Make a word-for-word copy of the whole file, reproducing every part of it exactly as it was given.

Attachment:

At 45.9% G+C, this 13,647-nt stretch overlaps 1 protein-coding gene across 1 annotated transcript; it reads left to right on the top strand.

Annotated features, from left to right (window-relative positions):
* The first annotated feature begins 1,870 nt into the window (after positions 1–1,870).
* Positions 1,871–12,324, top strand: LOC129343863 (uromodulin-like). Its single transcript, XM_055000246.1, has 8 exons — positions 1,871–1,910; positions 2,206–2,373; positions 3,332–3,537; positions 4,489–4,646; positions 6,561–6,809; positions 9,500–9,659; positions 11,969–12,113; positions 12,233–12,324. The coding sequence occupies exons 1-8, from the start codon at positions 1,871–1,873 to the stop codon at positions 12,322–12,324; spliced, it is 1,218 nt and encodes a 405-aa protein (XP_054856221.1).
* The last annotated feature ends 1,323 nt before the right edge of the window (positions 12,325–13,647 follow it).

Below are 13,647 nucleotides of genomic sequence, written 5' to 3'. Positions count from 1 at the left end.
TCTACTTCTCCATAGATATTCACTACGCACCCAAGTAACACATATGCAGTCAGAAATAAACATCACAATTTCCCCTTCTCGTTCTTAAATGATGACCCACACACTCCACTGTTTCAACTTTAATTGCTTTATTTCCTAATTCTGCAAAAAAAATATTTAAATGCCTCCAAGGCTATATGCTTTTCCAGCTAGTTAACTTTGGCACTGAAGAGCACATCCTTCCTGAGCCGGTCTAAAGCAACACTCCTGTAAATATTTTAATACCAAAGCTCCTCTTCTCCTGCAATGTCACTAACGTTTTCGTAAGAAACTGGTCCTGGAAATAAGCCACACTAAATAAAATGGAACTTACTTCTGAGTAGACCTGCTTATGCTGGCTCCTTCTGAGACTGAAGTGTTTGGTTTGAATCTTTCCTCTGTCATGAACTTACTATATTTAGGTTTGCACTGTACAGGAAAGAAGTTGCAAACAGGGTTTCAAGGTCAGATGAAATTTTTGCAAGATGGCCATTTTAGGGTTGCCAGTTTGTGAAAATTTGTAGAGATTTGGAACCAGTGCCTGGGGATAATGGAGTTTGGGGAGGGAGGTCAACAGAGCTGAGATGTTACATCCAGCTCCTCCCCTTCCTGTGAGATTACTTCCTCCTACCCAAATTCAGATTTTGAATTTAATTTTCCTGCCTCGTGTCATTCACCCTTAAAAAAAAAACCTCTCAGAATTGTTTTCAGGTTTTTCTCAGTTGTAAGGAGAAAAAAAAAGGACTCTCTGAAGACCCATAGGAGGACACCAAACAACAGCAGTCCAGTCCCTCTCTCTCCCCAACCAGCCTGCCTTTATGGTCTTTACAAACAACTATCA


At 45.9% G+C, this 13,647-nt stretch overlaps 1 protein-coding gene across 1 annotated transcript; it reads left to right on the top strand.

Annotated features, from left to right (window-relative positions):
* The first annotated feature begins 1,870 nt into the window (after positions 1–1,870).
* Positions 1,871–12,324, top strand: LOC129343863 (uromodulin-like). Its single transcript, XM_055000246.1, has 8 exons — positions 1,871–1,910; positions 2,206–2,373; positions 3,332–3,537; positions 4,489–4,646; positions 6,561–6,809; positions 9,500–9,659; positions 11,969–12,113; positions 12,233–12,324. The coding sequence occupies exons 1-8, from the start codon at positions 1,871–1,873 to the stop codon at positions 12,322–12,324; spliced, it is 1,218 nt and encodes a 405-aa protein (XP_054856221.1).
* The last annotated feature ends 1,323 nt before the right edge of the window (positions 12,325–13,647 follow it).

Below are 13,647 nucleotides of genomic sequence, written 5' to 3'. Positions count from 1 at the left end.
TCTACTTCTCCATAGATATTCACTACGCACCCAAGTAACACATATGCAGTCAGAAATAAACATCACAATTTCCCCTTCTCGTTCTTAAATGATGACCCACACACTCCACTGTTTCAACTTTAATTGCTTTATTTCCTAATTCTGCAAAAAAAATATTTAAATGCCTCCAAGGCTATATGCTTTTCCAGCTAGTTAACTTTGGCACTGAAGAGCACATCCTTCCTGAGCCGGTCTAAAGCAACACTCCTGTAAATATTTTAATACCAAAGCTCCTCTTCTCCTGCAATGTCACTAACGTTTTCGTAAGAAACTGGTCCTGGAAATAAGCCACACTAAATAAAATGGAACTTACTTCTGAGTAGACCTGCTTATGCTGGCTCCTTCTGAGACTGAAGTGTTTGGTTTGAATCTTTCCTCTGTCATGAACTTACTATATTTAGGTTTGCACTGTACAGGAAAGAAGTTGCAAACAGGGTTTCAAGGTCAGATGAAATTTTTGCAAGATGGCCATTTTAGGGTTGCCAGTTTGTGAAAATTTGTAGAGATTTGGAACCAGTGCCTGGGGATAATGGAGTTTGGGGAGGGAGGTCAACAGAGCTGAGATGTTACATCCAGCTCCTCCCCTTCCTGTGAGATTACTTCCTCCTACCCAAATTCAGATTTTGAATTTAATTTTCCTGCCTCGTGTCATTCACCCTTAAAAAAAAAACCTCTCAGAATTGTTTTCAGGTTTTTCTCAGTTGTAAGGAGAAAAAAAAAGGACTCTCTGAAGACCCATAGGAGGACACCAAACAACAGCAGTCCAGTCCCTCTCTCTCCCCAACCAGCCTGCCTTTATGGTCTTTACAAACAACTATCA